Let’s hope they photograph it on a baby who is charismatic enough to make the cover.

*You’re welcome, “Christian” Brothers, for my help in earning you another award for profitability from the corporate office. Too bad they don’t issue awards for integrity.

†Yarn also comes in balls and hanks, and those would be acceptable for this collection, but the title One-Ball Wonders can be construed too many other ways and One-Hank Wonders is just silly.

‡There might be one small glitch, however. Remember how I just told you that I combined the stitch pattern for a hat that a book didn’t want with a tank top shape for my proposal to knit.wear? Um, yeah.

p.s. I would have congratulated myself with this, but I need to save up money to get my car fixed properly.

To Ponder: We learn more by looking for the answer to a question and not finding it than we do from learning the answer itself. |Lloyd Alexander|

Acceptance: Holiday Pattern for Knit Picks

Last Thursday, the same day I recieved my swatch in the mail from Knitscene, I came home to an email from Knit Picks that they want one of my holiday thingamabobs for their website.




The acceptance came with a restriction against spoilers (they call it confidentiality), so that’s all I can say. Except for…

And they chose the second easiest one of the four I submitted.

Acceptance: Fingerless Mitts by Knit Picks

Seems like only two days ago you were reading about my proposal to Knit Picks for some fingerless mitts.

The submission deadline was 5/18/14 (Sunday), and they were supposed to let everyone know yay or nay by 5/29/14, but I came home to an email yesterday afternoon (5/20/14) that Knit Picks wants my fingerless mitts for their Accessories 2015 Collection.




As I mentioned in a previous post, I can tell at a glance at the length of the message whether Knit Picks rejected or accepted my submission. This email had exclamation points and bullet points about contracts and colors and confidentiality.

I barely had time to wonder/hope/pray about. If you did all those things for me, thank you!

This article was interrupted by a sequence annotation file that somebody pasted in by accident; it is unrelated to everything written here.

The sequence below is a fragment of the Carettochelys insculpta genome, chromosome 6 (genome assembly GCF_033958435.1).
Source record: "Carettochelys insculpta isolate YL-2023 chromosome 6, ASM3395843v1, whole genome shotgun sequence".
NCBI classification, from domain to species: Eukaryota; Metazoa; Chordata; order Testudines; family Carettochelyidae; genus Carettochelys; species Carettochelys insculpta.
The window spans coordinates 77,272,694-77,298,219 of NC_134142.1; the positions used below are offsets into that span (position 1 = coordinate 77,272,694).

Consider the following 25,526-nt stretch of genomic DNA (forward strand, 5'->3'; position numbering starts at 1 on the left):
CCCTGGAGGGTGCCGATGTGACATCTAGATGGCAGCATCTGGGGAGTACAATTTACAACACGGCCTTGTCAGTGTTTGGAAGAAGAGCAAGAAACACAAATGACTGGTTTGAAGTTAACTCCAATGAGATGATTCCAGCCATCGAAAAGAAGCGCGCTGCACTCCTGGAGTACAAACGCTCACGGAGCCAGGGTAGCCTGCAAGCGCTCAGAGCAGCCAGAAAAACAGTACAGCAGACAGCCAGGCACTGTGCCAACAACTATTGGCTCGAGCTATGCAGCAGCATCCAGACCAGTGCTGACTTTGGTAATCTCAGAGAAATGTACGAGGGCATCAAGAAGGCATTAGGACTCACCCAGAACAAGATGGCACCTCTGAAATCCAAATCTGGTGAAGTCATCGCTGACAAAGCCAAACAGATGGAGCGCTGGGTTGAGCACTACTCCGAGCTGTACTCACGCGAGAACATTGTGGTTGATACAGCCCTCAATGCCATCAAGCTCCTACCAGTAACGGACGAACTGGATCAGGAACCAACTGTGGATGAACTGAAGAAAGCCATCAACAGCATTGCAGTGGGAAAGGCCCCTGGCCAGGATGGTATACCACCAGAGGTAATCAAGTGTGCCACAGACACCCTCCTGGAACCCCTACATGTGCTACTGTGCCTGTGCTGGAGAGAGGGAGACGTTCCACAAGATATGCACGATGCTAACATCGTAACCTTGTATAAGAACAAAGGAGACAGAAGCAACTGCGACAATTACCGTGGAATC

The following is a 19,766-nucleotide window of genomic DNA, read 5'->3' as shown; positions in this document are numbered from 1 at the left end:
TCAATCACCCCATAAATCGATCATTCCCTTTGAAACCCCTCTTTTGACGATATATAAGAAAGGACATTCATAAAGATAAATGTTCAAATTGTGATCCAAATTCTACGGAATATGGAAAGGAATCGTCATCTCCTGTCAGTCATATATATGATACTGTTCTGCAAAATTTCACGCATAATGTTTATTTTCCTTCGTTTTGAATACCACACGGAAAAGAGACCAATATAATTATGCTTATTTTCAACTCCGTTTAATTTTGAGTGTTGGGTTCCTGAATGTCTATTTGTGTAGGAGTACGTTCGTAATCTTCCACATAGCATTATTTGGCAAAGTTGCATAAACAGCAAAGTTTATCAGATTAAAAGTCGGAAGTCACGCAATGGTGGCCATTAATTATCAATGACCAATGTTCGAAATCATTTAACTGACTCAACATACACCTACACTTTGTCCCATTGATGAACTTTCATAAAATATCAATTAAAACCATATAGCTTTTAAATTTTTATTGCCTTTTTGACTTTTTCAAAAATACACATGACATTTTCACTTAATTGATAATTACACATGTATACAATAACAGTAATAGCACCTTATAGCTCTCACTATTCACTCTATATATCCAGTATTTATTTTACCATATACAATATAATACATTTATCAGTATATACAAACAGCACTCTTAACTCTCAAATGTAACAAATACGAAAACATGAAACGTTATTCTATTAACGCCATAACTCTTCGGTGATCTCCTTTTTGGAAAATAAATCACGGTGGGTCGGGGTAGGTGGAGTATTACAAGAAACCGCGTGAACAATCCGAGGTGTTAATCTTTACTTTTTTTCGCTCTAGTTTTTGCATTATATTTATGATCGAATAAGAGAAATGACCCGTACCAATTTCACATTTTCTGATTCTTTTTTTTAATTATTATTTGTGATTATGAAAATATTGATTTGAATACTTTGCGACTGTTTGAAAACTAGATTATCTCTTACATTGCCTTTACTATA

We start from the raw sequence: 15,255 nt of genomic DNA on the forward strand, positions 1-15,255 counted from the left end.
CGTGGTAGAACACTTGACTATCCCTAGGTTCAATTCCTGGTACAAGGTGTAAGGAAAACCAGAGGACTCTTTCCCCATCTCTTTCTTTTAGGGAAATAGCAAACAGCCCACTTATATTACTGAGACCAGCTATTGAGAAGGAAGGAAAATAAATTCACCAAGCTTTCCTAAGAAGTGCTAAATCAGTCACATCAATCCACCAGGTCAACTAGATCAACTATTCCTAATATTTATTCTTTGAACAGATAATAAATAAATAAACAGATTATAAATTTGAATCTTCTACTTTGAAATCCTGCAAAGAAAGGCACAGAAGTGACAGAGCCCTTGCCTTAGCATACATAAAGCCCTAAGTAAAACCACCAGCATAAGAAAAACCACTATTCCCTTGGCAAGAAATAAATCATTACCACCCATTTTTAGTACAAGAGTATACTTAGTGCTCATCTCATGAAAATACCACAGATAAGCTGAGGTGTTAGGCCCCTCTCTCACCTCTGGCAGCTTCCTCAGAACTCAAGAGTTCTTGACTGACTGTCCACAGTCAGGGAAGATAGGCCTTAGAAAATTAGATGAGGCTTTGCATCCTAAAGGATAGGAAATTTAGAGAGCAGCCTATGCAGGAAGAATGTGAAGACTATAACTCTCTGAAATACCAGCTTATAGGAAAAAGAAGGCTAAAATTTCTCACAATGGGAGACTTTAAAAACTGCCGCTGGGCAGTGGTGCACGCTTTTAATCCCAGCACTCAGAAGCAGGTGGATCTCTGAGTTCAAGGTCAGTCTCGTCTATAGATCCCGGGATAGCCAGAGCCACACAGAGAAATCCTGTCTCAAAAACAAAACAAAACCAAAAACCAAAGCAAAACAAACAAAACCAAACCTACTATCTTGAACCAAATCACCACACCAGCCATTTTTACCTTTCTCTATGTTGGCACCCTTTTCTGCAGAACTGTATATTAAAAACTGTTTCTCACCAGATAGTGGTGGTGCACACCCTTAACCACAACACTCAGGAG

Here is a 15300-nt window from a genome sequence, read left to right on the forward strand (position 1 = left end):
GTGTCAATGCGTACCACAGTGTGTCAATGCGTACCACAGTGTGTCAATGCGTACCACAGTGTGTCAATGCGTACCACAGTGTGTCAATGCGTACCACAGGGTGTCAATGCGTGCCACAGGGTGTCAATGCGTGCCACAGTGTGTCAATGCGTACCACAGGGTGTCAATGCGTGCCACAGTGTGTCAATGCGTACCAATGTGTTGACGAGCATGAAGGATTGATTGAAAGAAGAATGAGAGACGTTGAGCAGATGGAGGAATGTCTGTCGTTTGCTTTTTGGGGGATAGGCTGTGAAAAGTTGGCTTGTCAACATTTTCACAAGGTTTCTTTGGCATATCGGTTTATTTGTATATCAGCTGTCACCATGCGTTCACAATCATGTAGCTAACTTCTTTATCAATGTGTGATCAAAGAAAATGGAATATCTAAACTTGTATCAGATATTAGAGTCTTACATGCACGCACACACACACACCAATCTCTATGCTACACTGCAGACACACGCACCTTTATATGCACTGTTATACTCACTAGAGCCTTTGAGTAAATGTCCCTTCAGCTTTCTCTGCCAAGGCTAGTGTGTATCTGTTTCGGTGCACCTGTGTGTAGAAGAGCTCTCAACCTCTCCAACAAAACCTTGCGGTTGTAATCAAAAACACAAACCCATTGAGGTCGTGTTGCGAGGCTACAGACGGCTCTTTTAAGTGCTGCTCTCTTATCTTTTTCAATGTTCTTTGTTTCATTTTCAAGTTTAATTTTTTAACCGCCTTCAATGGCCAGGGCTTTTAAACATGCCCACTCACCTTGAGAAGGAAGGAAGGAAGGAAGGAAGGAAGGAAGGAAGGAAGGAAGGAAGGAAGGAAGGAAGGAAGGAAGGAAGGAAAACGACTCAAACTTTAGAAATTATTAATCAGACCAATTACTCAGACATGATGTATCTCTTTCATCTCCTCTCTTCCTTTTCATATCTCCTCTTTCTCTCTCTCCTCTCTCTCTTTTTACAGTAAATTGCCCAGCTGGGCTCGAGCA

No Backing Out Now

This week, Interweave Knits sent me a PDF proof that contains my hat pattern they accepted for their 2014 Holiday Gifts issue.



My pattern. In Interweave Knits. On page 100. Laid out and formatted with three professional photos (the actual sample hat knit by me, modeled on a darling girl who looks like Pippa Middleton) and my name and the little note about my design inspiration set off in a box made with squiggly lines.

They sent this document to me so I could review my pattern and make any changes or comments. I found a few errors (I used to be a technical writer and editor, so I know how to review something to within an inch of its life), but mostly I noticed that they published only about half of what I sent them.

The editor, Lisa Shroyer, had asked for a men’s size in addition to the women’s, which I included in my pattern, but they didn’t use it. I gave tips for when to remove stitch markers and specified the exact number of the round on which you should make the crown decreases, both of which they left out. I also provided line-by-line written instructions, but they used only the chart. (Note: I include such helpful info in all of my self-published patterns.)

My writing has been published a few times, so I know that magazines have to shoehorn in as many features and advertisers as they can, but it’s still surprising and disappointing to see how much and what they cut.